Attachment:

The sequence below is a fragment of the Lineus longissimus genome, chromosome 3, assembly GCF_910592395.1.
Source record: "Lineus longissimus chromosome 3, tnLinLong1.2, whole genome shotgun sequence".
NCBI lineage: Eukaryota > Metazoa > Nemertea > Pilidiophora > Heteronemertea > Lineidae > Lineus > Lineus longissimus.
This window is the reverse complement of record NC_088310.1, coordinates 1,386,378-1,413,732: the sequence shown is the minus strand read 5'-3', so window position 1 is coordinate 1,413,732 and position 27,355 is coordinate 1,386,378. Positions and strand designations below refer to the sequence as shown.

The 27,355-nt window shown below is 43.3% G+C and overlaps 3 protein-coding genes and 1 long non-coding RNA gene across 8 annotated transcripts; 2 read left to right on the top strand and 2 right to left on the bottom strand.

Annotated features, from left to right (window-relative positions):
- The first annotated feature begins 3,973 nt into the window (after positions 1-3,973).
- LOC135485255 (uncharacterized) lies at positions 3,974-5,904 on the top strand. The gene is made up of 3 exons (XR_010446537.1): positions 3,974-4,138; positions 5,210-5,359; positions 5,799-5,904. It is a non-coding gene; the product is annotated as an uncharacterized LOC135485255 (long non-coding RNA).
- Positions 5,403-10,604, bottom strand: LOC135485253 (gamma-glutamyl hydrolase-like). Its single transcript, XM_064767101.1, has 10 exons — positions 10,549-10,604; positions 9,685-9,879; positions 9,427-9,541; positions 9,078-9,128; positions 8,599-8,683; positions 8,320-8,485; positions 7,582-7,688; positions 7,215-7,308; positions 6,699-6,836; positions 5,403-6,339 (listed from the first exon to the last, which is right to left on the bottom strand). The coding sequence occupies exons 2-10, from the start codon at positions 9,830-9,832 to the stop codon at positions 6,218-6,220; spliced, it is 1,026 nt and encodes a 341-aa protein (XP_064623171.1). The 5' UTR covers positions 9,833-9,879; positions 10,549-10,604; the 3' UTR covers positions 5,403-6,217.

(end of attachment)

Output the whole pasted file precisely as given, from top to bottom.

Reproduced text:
The sequence below is a fragment of the Lineus longissimus genome, chromosome 3, assembly GCF_910592395.1.
Source record: "Lineus longissimus chromosome 3, tnLinLong1.2, whole genome shotgun sequence".
NCBI lineage: Eukaryota > Metazoa > Nemertea > Pilidiophora > Heteronemertea > Lineidae > Lineus > Lineus longissimus.
This window is the reverse complement of record NC_088310.1, coordinates 1,386,378-1,413,732: the sequence shown is the minus strand read 5'-3', so window position 1 is coordinate 1,413,732 and position 27,355 is coordinate 1,386,378. Positions and strand designations below refer to the sequence as shown.

The 27,355-nt window shown below is 43.3% G+C and overlaps 3 protein-coding genes and 1 long non-coding RNA gene across 8 annotated transcripts; 2 read left to right on the top strand and 2 right to left on the bottom strand.

Annotated features, from left to right (window-relative positions):
- The first annotated feature begins 3,973 nt into the window (after positions 1-3,973).
- LOC135485255 (uncharacterized) lies at positions 3,974-5,904 on the top strand. The gene is made up of 3 exons (XR_010446537.1): positions 3,974-4,138; positions 5,210-5,359; positions 5,799-5,904. It is a non-coding gene; the product is annotated as an uncharacterized LOC135485255 (long non-coding RNA).
- Positions 5,403-10,604, bottom strand: LOC135485253 (gamma-glutamyl hydrolase-like). Its single transcript, XM_064767101.1, has 10 exons — positions 10,549-10,604; positions 9,685-9,879; positions 9,427-9,541; positions 9,078-9,128; positions 8,599-8,683; positions 8,320-8,485; positions 7,582-7,688; positions 7,215-7,308; positions 6,699-6,836; positions 5,403-6,339 (listed from the first exon to the last, which is right to left on the bottom strand). The coding sequence occupies exons 2-10, from the start codon at positions 9,830-9,832 to the stop codon at positions 6,218-6,220; spliced, it is 1,026 nt and encodes a 341-aa protein (XP_064623171.1). The 5' UTR covers positions 9,833-9,879; positions 10,549-10,604; the 3' UTR covers positions 5,403-6,217.